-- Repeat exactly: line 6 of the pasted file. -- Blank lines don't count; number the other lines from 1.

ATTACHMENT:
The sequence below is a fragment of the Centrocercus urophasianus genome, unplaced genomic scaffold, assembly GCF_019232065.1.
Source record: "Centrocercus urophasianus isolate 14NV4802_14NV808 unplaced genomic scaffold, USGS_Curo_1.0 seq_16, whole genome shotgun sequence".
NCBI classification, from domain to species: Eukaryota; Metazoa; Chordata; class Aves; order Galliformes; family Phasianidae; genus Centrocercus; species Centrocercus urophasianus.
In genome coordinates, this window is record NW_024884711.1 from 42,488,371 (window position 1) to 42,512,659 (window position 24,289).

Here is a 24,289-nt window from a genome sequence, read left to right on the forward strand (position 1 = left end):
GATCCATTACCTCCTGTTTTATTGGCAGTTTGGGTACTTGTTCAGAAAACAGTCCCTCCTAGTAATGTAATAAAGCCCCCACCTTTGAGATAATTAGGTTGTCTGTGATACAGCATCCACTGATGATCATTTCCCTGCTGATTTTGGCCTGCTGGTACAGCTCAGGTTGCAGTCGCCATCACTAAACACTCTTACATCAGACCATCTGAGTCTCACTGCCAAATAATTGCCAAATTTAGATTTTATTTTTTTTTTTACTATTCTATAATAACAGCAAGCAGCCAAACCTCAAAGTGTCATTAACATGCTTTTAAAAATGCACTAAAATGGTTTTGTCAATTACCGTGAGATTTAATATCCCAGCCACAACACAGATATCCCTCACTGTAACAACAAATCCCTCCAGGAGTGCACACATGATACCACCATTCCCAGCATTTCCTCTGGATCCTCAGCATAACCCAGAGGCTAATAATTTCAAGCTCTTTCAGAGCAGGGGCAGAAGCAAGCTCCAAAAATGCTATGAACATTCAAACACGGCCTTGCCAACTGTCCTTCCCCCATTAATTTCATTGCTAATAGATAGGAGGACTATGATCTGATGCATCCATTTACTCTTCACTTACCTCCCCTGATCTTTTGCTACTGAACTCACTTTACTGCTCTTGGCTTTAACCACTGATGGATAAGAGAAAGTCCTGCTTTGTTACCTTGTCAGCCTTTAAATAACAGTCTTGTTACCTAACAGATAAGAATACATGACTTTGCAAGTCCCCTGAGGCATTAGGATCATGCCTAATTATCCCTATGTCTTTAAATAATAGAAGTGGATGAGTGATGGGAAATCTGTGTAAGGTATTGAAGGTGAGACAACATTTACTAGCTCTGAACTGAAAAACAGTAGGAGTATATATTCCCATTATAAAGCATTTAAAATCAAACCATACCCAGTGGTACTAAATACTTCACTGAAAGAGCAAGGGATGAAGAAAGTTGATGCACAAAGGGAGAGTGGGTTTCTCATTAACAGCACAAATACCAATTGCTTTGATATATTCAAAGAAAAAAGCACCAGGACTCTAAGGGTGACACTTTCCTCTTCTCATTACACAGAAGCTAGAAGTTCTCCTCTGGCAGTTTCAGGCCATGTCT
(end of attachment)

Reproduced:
GATCCATTACCTCCTGTTTTATTGGCAGTTTGGGTACTTGTTCAGAAAACAGTCCCTCCTAGTAATGTAATAAAGCCCCCACCTTTGAGATAATTAGGTTGTCTGTGATACAGCATCCACTGATGATCATTTCCCTGCTGATTTTGGCCTGCTGGTACAGCTCAGGTTGCAGTCGCCATCACTAAACACTCTTACATCAGACCATCTGAGTCTCACTGCCAAATAATTGCCAAATTTAGATTTTATTTTTTTTTTTACTATTCTATAATAACAGCAAGCAGCCAAACCTCAAAGTGTCATTAACATGCTTTTAAAAATGCACTAAAATGGTTTTGTCAATTACCGTGAGATTTAATATCCCAGCCACAACACAGATATCCCTCACTGTAACAACAAATCCCTCCAGGAGTGCACACATGATACCACCATTCCCAGCATTTCCTCTGGATCCTCAGCATAACCCAGAGGCTAATAATTTCAAGCTCTTTCAGAGCAGGGGCAGAAGCAAGCTCCAAAAATGCTATGAACATTCAAACACGGCCTTGCCAACTGTCCTTCCCCCATTAATTTCATTGCTAATAGATAGGAGGACTATGATCTGATGCATCCATTTACTCTTCACTTACCTCCCCTGATCTTTTGCTACTGAACTCACTTTACTGCTCTTGGCTTTAACCACTGATGGATAAGAGAAAGTCCTGCTTTGTTACCTTGTCAGCCTTTAAATAACAGTCTTGTTACCTAACAGATAAGAATACATGACTTTGCAAGTCCCCTGAGGCATTAGGATCATGCCTAATTATCCCTATGTCTTTAAATAATAGAAGTGGATGAGTGATGGGAAATCTGTGTAAGGTATTGAAGGTGAGACAACATTTACTAGCTCTGAACTGAAAAACAGTAGGAGTATATATTCCCATTATAAAGCATTTAAAATCAAACCATACCCAGTGGTACTAAATACTTCACTGAAAGAGCAAGGGATGAAGAAAGTTGATGCACAAAGGGAGAGTGGGTTTCTCATTAACAGCACAAATACCAATTGCTTTGATATATTCAAAGAAAAAAGCACCAGGACTCTAAGGGTGACACTTTCCTCTTCTCATTACACAGAAGCTAGAAGTTCTCCTCTGGCAGTTTCAGGCCATGTCT